CC: Commission of the Churches on International Affairs
Dear Brothers and Sisters in Christ,
As the United Nations Security Council continues its deliberations this week on Iraq and the threat of war in that country persists, the World Council of Churches (WCC) looks to you, the churches, national and regional councils and specialized ecumenical agencies from the United Nations Security Council member states, for guidance and cooperation in averting this war. It is in this context that I share with you the contents of the WCC General Secretary’s letter to members of the United Nations Security Council sent October 15, 2002 (attached).
The General Secretary’s letter conveys three main policy elements of the WCC, based on the WCC Central Committee Statement of September 2, 2002:
The need to uphold the international rule of law, resist pressures to join in preemptive military strikes against a sovereign state and to search for solutions by non-military means. The WCC opposes unilateral military action by any state and deplores the view held by many of the most powerful nations in the world that war is an acceptable foreign policy instrument, in violation of both the United Nations Charter and Christian teachings.
Deep concern for the potential human costs of a new war and the large-scale deplacement of Iraqi citizens. Action by Churches Together (ACT), on behalf of the WCC, is currently preparing for a potential crisis in Iraq in co-operation with the Middle East Council of Churches. Together they are working on a regional emergency preparedness plan in consideration of the potential magnitude of the conflict and the humanitarian consequences both in Iraq and throughout the region.
Caution against the potential social, cultural, and religious as well as diplomatic long term consequences of such a war, especially a unilateral one. The WCC, through its Inter-Religious Relations team, recently hosted an international consultation on “Christians and Muslims in Dialogue and Beyond” which addressed how the already considerable division between East and West would be exacerbated by a conflict with Iraq. The conference delegates subsequently called on political leaders to resist the temptation to resort to simplistic and populist assignation of blame and demonisation of whole communities, and to resist the identification of violence and terrorism on any one particular religion or community; and for leaders of all religions at all levels to draw attention to the social, economic and other injustices which influence their environment and to resist the exploitation of these injustices to rouse religious hatred.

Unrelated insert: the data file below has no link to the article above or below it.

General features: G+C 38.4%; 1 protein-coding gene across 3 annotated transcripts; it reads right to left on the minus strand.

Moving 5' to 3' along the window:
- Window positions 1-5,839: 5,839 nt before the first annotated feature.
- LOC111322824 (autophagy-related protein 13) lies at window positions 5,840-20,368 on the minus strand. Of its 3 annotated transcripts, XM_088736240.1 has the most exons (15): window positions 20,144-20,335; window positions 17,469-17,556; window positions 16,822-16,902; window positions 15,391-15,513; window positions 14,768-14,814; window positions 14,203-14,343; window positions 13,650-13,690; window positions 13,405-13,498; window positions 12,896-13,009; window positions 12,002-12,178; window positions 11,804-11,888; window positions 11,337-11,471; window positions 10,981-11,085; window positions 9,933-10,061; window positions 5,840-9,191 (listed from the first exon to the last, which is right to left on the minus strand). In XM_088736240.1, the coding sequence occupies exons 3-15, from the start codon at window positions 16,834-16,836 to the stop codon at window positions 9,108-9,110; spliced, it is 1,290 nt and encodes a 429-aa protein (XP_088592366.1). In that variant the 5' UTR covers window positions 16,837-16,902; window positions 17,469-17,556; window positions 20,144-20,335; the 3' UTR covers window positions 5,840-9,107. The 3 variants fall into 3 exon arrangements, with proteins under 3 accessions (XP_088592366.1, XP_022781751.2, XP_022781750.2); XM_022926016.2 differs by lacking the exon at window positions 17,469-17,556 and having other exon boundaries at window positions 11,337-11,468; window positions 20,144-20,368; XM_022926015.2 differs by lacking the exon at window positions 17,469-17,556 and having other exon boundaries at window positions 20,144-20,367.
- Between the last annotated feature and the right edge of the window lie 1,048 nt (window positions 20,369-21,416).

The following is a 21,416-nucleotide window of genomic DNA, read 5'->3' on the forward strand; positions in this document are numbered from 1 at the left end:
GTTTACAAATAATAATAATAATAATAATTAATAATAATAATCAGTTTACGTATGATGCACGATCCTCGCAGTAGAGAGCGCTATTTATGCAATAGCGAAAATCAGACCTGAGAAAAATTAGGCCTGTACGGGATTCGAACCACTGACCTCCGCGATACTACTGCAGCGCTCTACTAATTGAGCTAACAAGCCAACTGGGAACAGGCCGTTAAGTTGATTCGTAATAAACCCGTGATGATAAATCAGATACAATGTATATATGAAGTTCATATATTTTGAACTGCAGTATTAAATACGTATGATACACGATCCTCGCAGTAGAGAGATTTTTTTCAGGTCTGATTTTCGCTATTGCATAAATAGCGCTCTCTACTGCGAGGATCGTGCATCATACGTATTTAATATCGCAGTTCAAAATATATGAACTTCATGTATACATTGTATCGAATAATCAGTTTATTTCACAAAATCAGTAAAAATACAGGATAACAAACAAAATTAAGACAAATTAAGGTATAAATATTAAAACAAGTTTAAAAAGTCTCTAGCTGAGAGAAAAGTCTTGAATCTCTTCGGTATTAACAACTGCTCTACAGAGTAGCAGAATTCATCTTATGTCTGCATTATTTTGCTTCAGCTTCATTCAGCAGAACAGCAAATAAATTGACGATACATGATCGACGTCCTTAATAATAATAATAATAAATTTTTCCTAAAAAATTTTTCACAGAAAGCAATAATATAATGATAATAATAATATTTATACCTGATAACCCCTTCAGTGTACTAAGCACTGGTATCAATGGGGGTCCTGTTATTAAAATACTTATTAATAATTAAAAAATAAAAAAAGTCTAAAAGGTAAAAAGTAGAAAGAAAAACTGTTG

The WCC has been encouraged by the many actions and statements made by ecumenical councils and member churches, as well as various Christian peace movements, expressing consternation with recent political developments relating to the threat of war against Iraq (ref.: compilation attached). The next issue of Behind the News, due this week, will also include these actions for your information and further use.
In order for the WCC to ensure a coherent and collective ecumenical response, we urgently request information on any actions or advocacy plans you may have to help avert a military strike against Iraq. We would also welcome any suggestions you would like the WCC to further consider.
I pray that God will guide our actions in these troubled times.